pom212_passion_fruit_2005_handout

pom212_passion_fruit_2005_handout - Passion Fruit...

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Unformatted text preview: Passion Fruit Passiflora edulis Passion Fruit • Berry with seeds within a juicy aril • 400 species – Only small number are palatable • Native to Brazil – Australia, New Zealand, South Africa • Passiflora edulis – purple form • Introduced yellow form to Hawaii – Passiflora edulis f. flavicarpa – More acidic, more juicy – Used for processing • Acidity – 2.4 to 5% • Strong aroma 1 Harvest • Fully ripe – Increase in aroma and juice content with greater maturity – Increase in SS, decrease in TA Postharvest • Climacteric fruit with very high ethylene production, but quality optimum at harvest • Store in cool, well-ventilated area well– Recommend 5 to 9C (4 to 5 weeks) – < 6.5C chilling injury – > 6.5C decay • For processing, fruit fall to ground in vineyard – Come through at least once a week • Rake up or mechanical harvest • Lose weight very quickly after harvest – Polyethylene bags at low temperatures (42 d at 6C) • Processing quality – – – Characteristic flavor High juice content (25 to 40%) High acidity preferred – add sugar Pests • Pathogens – Anthracnose on skin and pulp – Phytopthora fruit rot – Alternaria – brown spots Passion fruit Holding time Temperature (°C) 50 RF heating 40 Drain hot water and add 20°C water • Quarantine – Fruit flies 30 Air dried at 10°C 20 0 2 4 6 8 10 Minutes 2 3 4 Passion Fruit 5 ...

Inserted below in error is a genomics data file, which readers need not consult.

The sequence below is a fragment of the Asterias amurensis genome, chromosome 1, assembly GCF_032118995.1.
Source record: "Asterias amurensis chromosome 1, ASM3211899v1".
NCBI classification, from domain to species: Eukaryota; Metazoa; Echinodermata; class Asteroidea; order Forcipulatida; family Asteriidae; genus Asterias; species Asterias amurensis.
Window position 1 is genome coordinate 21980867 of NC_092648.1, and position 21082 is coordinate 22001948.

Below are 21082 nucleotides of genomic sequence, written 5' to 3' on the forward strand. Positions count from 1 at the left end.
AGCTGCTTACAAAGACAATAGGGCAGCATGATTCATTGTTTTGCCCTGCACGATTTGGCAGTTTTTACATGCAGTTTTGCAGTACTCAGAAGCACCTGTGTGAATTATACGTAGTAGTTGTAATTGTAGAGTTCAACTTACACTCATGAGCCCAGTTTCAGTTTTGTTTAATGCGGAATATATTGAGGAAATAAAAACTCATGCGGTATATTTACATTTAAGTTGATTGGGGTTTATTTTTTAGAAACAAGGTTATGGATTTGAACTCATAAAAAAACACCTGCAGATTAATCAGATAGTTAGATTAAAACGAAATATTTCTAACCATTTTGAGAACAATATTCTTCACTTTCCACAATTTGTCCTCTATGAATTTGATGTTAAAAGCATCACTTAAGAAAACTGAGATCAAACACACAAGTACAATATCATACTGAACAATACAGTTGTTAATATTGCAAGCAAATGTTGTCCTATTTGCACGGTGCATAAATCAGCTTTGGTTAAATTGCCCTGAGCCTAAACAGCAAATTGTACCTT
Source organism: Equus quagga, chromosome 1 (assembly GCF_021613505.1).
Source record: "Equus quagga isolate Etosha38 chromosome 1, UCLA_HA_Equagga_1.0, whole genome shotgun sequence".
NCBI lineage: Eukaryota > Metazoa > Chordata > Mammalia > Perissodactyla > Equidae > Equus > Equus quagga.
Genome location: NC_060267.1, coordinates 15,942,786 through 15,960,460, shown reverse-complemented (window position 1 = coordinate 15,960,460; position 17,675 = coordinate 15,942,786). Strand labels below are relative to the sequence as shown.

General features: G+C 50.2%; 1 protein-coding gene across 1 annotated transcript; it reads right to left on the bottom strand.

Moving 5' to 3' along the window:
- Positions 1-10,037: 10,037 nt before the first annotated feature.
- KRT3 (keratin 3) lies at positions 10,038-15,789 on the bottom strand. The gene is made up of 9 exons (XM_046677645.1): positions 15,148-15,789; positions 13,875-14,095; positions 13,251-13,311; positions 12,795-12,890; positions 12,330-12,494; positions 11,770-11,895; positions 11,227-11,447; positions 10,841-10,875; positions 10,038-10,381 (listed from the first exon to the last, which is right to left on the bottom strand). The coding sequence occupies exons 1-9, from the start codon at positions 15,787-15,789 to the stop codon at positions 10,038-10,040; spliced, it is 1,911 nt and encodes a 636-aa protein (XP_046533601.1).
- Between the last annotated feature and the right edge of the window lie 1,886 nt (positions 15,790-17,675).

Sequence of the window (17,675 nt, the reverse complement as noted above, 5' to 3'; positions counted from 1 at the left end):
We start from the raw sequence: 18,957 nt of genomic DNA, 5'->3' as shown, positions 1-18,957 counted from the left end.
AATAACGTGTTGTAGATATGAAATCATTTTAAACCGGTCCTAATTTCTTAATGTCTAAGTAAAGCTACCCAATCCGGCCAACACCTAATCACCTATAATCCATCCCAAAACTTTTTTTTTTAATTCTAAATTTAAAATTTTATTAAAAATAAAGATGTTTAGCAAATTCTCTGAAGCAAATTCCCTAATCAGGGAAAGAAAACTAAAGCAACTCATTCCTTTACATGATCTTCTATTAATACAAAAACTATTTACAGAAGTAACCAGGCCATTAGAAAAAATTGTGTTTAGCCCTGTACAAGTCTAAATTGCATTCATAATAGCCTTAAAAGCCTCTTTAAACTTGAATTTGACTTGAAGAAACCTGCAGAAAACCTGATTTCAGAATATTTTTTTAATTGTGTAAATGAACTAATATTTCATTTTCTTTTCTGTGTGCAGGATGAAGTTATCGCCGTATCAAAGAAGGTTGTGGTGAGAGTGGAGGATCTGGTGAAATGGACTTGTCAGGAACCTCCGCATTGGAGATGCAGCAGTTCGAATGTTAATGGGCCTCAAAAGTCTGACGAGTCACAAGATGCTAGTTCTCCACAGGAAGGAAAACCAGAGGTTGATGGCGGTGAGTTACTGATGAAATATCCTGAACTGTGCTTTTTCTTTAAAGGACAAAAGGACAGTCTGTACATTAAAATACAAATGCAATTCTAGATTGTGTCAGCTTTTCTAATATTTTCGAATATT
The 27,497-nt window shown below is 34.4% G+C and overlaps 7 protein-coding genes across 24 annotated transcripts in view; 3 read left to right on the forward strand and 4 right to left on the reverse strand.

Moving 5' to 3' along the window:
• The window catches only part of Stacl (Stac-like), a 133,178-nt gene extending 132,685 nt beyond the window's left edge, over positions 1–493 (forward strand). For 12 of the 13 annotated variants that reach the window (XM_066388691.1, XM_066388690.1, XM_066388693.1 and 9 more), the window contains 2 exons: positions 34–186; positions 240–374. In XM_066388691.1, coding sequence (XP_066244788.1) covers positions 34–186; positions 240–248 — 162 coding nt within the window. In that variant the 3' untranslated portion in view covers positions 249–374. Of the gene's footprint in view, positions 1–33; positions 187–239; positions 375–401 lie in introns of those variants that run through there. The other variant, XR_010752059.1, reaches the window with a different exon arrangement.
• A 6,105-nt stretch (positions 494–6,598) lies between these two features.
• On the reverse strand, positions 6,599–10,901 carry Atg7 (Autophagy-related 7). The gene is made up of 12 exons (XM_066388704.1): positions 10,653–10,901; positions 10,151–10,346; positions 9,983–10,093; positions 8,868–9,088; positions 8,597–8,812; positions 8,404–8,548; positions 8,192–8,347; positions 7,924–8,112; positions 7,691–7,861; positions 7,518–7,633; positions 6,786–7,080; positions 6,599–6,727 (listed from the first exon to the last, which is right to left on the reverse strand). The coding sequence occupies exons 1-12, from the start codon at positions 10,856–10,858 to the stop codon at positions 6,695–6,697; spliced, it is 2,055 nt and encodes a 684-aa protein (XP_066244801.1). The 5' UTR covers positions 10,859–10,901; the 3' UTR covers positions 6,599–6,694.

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This note was uploaded on 12/30/2010 for the course POM 212 taught by Professor Kadermitcham during the Spring '05 term at UC Davis.

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